When you study accounting and bookkeeping at the associate’s degree level, you may take coursework in business and finance principles, how to produce financial documents and specialized accounting topics such as managerial accounting and taxation. It’s more important to be good at working with numbers – and with tools such as calculators, Excel spreadsheets and accounting computer programs – than it is to excel at high-level mathematics.
An associate’s degree in accounting can also lay the groundwork for a bachelor’s in accounting degree, taking the place of your freshman and sophomore year at a four-year school.
A Future in Accounting
When you start off your career with an associate’s degree in accounting, you can be working full-time in your field in just two years. You will grow your skills through on-the-job training. As you gain experience, you may also choose to leverage your accounting associate’s degree by pursuing professional certification. Once you have worked for at least two years in the field, you can take the four-part professional exam to attain the Certified Bookkeeper credential from the American Institute of Professional Bookkeepers or the Certified Public Bookkeeper credential from the National Association of Certified Public Bookkeepers. Certifications in specific skills and programs, like QuickBooks and Excel, can also be valuable.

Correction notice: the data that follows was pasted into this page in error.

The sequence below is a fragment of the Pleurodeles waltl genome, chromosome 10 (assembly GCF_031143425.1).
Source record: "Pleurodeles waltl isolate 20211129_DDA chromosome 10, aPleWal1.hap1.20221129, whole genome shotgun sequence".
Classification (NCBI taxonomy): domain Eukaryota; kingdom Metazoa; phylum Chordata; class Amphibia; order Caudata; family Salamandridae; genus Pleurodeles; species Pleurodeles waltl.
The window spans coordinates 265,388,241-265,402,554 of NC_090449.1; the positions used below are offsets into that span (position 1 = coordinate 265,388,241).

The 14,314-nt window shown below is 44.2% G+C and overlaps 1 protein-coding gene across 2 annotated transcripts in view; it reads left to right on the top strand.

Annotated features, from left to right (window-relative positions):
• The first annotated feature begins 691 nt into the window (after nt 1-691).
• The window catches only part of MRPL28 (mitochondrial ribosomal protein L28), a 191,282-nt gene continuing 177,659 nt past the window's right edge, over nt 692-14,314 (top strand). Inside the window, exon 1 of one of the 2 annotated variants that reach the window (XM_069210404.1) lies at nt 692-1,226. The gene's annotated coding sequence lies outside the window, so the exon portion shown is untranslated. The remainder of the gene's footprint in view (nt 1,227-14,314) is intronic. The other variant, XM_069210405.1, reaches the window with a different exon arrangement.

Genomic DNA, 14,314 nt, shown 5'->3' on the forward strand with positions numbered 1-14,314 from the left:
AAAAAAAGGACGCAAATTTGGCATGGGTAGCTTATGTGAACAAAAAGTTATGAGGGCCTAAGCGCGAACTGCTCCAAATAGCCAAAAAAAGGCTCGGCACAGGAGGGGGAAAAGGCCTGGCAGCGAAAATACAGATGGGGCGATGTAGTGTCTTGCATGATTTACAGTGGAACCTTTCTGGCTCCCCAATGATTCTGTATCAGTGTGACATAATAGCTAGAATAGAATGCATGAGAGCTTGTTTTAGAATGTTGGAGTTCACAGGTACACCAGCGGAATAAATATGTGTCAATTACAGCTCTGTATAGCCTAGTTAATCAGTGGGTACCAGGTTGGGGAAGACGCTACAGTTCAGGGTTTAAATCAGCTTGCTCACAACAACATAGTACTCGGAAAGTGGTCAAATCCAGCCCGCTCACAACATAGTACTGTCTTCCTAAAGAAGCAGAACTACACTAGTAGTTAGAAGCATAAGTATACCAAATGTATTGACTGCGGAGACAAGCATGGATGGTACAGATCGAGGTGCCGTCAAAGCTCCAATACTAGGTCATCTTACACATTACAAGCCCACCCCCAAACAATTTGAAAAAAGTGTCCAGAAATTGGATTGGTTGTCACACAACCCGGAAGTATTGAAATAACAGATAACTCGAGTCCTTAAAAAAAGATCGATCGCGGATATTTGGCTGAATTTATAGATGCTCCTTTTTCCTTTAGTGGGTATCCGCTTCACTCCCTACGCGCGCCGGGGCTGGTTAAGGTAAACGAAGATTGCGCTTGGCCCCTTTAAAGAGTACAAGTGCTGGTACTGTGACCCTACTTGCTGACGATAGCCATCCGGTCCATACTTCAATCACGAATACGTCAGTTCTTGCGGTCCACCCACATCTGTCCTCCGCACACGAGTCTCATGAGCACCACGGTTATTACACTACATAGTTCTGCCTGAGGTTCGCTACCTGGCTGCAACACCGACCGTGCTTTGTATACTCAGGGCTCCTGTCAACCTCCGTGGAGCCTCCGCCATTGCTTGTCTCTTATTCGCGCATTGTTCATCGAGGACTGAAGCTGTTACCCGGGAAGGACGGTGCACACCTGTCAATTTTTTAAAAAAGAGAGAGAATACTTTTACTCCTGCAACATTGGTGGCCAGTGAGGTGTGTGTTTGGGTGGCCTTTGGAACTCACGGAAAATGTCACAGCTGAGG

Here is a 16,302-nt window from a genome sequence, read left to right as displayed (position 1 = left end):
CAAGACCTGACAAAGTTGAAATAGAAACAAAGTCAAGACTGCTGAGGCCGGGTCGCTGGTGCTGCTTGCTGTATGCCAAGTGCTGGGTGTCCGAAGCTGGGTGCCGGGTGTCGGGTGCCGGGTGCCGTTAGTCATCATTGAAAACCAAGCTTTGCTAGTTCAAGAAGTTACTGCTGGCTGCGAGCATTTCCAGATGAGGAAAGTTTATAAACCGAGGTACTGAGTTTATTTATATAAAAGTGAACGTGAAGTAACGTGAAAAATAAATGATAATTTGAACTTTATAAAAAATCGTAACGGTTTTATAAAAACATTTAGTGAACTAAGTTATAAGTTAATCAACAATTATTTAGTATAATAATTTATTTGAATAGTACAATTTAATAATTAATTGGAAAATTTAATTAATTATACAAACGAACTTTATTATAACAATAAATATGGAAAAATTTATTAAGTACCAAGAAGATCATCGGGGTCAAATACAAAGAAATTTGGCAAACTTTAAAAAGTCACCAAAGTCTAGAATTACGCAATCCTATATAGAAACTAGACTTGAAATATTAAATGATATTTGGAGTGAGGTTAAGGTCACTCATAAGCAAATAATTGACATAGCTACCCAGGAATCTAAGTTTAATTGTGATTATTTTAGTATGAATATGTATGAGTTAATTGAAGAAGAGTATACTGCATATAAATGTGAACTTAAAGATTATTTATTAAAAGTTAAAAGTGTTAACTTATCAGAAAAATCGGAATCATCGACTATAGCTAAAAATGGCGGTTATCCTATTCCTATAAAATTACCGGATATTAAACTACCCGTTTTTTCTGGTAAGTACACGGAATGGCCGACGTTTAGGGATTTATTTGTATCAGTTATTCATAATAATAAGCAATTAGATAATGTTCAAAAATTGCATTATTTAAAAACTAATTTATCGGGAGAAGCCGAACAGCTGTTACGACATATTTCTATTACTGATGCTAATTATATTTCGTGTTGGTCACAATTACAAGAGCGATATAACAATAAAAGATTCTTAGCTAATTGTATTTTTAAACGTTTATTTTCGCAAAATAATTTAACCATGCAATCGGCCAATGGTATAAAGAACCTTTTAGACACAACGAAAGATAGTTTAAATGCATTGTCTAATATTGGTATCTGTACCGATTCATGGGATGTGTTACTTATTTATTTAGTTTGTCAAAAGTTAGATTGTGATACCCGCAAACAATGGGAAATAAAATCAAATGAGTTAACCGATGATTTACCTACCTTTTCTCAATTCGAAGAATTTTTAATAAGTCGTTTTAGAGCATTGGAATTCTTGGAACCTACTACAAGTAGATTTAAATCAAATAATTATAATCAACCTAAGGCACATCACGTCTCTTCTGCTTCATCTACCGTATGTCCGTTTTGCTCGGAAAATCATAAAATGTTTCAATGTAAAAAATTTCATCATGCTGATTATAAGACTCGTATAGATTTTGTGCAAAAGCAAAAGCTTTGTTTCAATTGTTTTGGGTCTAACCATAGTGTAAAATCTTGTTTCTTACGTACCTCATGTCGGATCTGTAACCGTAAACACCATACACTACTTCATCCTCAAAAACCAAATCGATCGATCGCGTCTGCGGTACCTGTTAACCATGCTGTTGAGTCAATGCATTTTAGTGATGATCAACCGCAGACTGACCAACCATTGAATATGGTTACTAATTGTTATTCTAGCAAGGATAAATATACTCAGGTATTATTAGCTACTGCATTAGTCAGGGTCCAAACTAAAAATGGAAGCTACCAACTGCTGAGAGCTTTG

If you decide during your bookkeeping career that you want to make the leap to a full-fledged accounting role, you already have a great deal of knowledge to help you. Though the minimum education needed to become an accountant or auditor is typically a bachelor’s degree, some employers will accept years of relevant work experience in lieu of a formal college education for junior accounting roles, the BLS reported.
However, even if you are able to get an entry-level accounting role without a four-year degree, your opportunities for advancement will be limited unless you go back to school. Fortunately, if you already have an associate’s degree, you’re not starting with a blank slate. You can transfer the credits and coursework you’ve already completed to a four-year program. Associate’s to bachelor’s degree programs can often be completed in two years or less, and some accelerated bachelor’s degree programs can reduce the time it takes to earn your degree even more.
Since you have so much experience – both life experience and bookkeeping experience – you might find a competency-based degree program to be a great fit for you. These programs allow students to earn college credit toward their degree by testing out of classes in which they already have a solid background in the subject area.
Earning your degree and becoming an accountant offers significant benefits. The job outlook is far better for accountants, with the BLS predicting a faster than average job growth rate of 10 percent over a decade. Salaries, too, are a great deal higher for accountants, who earn a median wage of $69,350.
For those with great computer and basic math skills and dedication, a bookkeeping job could ultimately turn into a well-paying career in accounting.